Introduction: Reducing Risks Associated with Long Work Hours

Four images of Emergency Responders, combined in a banner image.

The findings and conclusions in this report are those of the authors and do not necessarily represent the views of the National Institute for Occupational Safety and Health (NIOSH).

I. Introduction

The intended audience for this training is emergency responders who may need to work longer than normal day shifts.

This training program was developed for emergency workers who deploy to work at disaster sites caused by weather, earthquakes, epidemics, and other catastrophic events. This training gives strategies to reduce risks from fatigue due to the need to work long day shifts during the emergency response and recovery operations.

Although certain parts of your deployment will be unique, others are more universal:

  • Deployment can be a very rewarding experience.
  • Deployment can mean extended and unusually long shifts.
  • During deployment, it is important to remember your own health.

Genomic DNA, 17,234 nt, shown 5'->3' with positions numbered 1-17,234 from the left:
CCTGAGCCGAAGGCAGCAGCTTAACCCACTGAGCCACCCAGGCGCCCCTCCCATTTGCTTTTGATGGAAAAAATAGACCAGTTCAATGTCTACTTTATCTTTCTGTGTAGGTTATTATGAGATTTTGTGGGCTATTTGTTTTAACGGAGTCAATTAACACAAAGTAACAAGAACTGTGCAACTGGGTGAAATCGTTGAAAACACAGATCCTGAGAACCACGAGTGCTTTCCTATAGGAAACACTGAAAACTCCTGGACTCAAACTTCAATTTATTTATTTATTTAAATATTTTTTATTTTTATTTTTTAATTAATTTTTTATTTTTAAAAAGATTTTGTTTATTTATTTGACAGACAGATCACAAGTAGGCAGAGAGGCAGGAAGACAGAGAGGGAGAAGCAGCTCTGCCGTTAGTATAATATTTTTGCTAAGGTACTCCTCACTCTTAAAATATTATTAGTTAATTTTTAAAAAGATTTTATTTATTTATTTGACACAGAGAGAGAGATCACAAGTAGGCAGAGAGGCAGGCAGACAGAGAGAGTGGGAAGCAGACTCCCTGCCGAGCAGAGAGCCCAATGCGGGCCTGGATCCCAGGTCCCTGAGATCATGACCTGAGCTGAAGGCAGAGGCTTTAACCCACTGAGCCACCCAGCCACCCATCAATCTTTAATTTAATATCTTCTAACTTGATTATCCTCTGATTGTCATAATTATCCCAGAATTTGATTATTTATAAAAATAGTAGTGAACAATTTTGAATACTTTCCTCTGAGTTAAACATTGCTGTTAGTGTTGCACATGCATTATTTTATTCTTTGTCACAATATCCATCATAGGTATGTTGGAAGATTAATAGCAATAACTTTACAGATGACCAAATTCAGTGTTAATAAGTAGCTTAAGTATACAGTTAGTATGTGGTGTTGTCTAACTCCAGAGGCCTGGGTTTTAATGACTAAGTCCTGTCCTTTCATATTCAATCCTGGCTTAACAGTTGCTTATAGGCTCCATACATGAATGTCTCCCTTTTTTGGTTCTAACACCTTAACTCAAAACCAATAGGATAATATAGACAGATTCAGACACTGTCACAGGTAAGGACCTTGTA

This online training addresses the last two points and will help you take care of yourself while deployed.

One in three in the U.S. Coast Guard who deployed to Hurricane Katrina reported getting 5 hours or less of sleep each night. Researchers noted that this gave them three times the risk for depression; slips, trips, and falls; muscle strain; and dehydration.

“[Previous] findings and those of our study underscore the importance of adequate sleep for emergency responders. Leadership personnel in emergency responses should be sensitive to this issue. Although this may seem like an unattainable goal, given the nature of emergency responders’ jobs/duties, it is also a critical issue to address, given the serious short- and long-term consequences.”

-From Rusiecki et al. [2014]. JOEM 56(8):820-833.

Page 2 of 48

Page last reviewed: April 1, 2020